Yeah, I think, so every quarter I fly to Amsterdam, and I’ll tell you why. Could be anywhere really, but I go to Amsterdam, I spend three to four nights or days there, and this is every quarter. I use it as a time to reflect on what just happened in that past quarter and then to think about where I am to better myself, to invest in myself, to just have absolutely no agenda. I think it’s so valuable to be able to just … And it doesn’t have to be Amsterdam, but this is a splurge to me. I mean, I just fly across the world to go to a place that I absolutely love and would want to live one day, but you can do this anywhere. You could do it by driving two hours away from where you live, or flying somewhere in the US, and just going to a place to recharge and to just think about yourself, to learn about yourself better, and to figure out where you want to go from there.

J:
Awesome. I love that answer. Okay, well that was the four part of the four more. Now for the more part of the four more, can you tell our listeners where they can find out more about you, about Feather, where they can potentially connect with you or the company, and anything else you want to tell us?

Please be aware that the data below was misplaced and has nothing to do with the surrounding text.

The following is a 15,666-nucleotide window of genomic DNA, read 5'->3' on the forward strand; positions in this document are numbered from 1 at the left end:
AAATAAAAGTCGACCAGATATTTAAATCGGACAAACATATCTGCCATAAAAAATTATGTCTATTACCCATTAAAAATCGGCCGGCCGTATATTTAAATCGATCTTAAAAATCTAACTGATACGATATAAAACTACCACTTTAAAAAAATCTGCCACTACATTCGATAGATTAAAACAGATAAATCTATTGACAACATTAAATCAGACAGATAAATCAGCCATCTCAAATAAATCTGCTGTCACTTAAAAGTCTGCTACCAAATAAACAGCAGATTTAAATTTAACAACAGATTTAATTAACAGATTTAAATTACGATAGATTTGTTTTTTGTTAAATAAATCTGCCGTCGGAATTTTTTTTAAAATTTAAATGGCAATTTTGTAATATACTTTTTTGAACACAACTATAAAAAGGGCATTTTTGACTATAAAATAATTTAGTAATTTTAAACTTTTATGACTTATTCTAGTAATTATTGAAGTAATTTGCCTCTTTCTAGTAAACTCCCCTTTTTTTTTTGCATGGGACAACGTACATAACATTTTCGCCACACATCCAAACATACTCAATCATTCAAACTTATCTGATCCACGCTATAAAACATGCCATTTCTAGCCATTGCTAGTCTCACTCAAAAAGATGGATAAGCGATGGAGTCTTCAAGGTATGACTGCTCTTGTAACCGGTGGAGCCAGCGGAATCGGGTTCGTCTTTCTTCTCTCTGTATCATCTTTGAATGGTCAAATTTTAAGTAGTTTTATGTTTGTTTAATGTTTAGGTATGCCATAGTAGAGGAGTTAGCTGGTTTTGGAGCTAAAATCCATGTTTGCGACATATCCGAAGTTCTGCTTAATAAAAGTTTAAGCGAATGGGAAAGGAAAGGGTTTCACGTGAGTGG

Jay:
Yeah, you bet. Well, no one needs to learn more about me, so let’s talk about Feather real quick. Google the word Feather and you’ll find us. If you like to type in URLs and you’re good at memorizing URLs it’s livefeather.com, L-I-V-E Feather.com. We’re on Instagram. We’re pretty active there, have a nice set of content. But ultimately if you’re in New York, San Francisco, Los Angeles or Orange County, give us a look if you’re moving soon and you don’t want to own a bunch of stuff.

J:
Awesome. Well, for anybody that’s in one of those cities, absolutely go check out, even if you’re not in one of those cities, go check out livefeather.com.

Carol:
It’s a beautiful website.

J:
Yeah, the website is amazing.

Carol:
Love it, it’s gorgeous.

J:
It really is, it really is, but I’m-

Jay:
Blushing again, thanks. Start the show and end the show with me blushing.

J:
And we would absolutely love to have you back in a year or two to hear about your progress. My guess is that we’ll probably be hearing about it even without you. We’ll probably be hearing about it organically, but I would love to have you back in the next year or two just to get an update and see all the cool things you guys are doing.

Jay:
Yeah, awesome. Be happy to do that.

J:
Awesome. Jay, this was amazing. I mean, just absolutely filled with some amazing tips. Great story, and again, so different than a lot of our guests. So we really appreciate you coming on and just educating us and sharing with us. So thank you so much.

Jay:
Thank you J, thank you Carol. This was [crosstalk 00:57:10] fun.

Carol:
Thank you, J.

J:
Talk soon..

Carol:
So good chatting with you. Thank you.

J:
Bye-bye.

Carol: